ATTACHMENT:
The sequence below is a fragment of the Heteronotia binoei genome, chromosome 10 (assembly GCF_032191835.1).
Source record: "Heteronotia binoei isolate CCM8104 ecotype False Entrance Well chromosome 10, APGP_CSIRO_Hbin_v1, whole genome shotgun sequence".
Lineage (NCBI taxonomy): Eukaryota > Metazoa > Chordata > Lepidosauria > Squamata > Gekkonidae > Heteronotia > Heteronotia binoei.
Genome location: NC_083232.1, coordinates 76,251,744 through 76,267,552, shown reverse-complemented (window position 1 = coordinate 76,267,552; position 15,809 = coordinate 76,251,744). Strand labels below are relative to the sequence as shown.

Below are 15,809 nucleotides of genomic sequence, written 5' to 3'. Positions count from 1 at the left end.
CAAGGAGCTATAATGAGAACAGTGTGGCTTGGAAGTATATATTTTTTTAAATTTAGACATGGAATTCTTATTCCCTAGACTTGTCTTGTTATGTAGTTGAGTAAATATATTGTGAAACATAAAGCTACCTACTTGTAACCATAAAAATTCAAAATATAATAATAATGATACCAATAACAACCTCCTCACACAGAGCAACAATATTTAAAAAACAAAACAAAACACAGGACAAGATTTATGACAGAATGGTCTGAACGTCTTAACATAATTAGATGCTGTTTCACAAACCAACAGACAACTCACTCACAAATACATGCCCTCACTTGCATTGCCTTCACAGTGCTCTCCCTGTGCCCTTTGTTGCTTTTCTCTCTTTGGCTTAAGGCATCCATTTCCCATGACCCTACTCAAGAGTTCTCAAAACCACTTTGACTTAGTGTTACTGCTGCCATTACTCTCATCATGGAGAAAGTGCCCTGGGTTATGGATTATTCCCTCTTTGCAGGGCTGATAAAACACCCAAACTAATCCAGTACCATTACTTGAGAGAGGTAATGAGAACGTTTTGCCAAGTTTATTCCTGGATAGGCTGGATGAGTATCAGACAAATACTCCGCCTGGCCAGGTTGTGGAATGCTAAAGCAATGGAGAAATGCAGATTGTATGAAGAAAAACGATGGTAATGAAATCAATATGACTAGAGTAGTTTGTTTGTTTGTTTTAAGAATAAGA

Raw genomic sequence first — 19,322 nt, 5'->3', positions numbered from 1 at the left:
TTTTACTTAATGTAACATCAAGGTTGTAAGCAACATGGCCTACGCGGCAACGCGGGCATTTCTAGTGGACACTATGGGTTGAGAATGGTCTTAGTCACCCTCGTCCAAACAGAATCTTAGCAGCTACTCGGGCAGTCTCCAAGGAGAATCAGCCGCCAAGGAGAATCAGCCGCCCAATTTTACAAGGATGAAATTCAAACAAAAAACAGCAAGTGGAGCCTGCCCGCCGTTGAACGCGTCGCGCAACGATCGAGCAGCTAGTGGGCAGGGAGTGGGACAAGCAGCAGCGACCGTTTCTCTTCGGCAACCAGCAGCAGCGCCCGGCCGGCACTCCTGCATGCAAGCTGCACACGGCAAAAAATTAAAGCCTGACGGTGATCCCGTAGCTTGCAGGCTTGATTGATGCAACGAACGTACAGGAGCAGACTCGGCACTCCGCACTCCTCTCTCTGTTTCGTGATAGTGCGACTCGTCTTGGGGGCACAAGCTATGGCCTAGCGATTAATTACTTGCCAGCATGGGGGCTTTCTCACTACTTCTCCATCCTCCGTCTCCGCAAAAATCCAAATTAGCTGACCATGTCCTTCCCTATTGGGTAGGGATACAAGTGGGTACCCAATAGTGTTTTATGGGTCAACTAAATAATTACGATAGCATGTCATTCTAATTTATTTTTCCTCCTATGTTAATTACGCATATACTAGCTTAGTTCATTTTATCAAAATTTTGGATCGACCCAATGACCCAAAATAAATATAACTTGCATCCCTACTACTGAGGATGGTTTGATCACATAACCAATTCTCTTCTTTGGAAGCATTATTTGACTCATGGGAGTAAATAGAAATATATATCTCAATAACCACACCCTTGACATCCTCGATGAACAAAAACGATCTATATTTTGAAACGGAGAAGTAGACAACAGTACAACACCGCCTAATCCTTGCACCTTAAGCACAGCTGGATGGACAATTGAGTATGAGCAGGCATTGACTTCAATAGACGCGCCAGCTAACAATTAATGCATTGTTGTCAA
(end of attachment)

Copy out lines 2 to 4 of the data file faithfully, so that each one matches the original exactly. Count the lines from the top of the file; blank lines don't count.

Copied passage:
Source record: "Heteronotia binoei isolate CCM8104 ecotype False Entrance Well chromosome 10, APGP_CSIRO_Hbin_v1, whole genome shotgun sequence".
Lineage (NCBI taxonomy): Eukaryota > Metazoa > Chordata > Lepidosauria > Squamata > Gekkonidae > Heteronotia > Heteronotia binoei.
Genome location: NC_083232.1, coordinates 76,251,744 through 76,267,552, shown reverse-complemented (window position 1 = coordinate 76,267,552; position 15,809 = coordinate 76,251,744). Strand labels below are relative to the sequence as shown.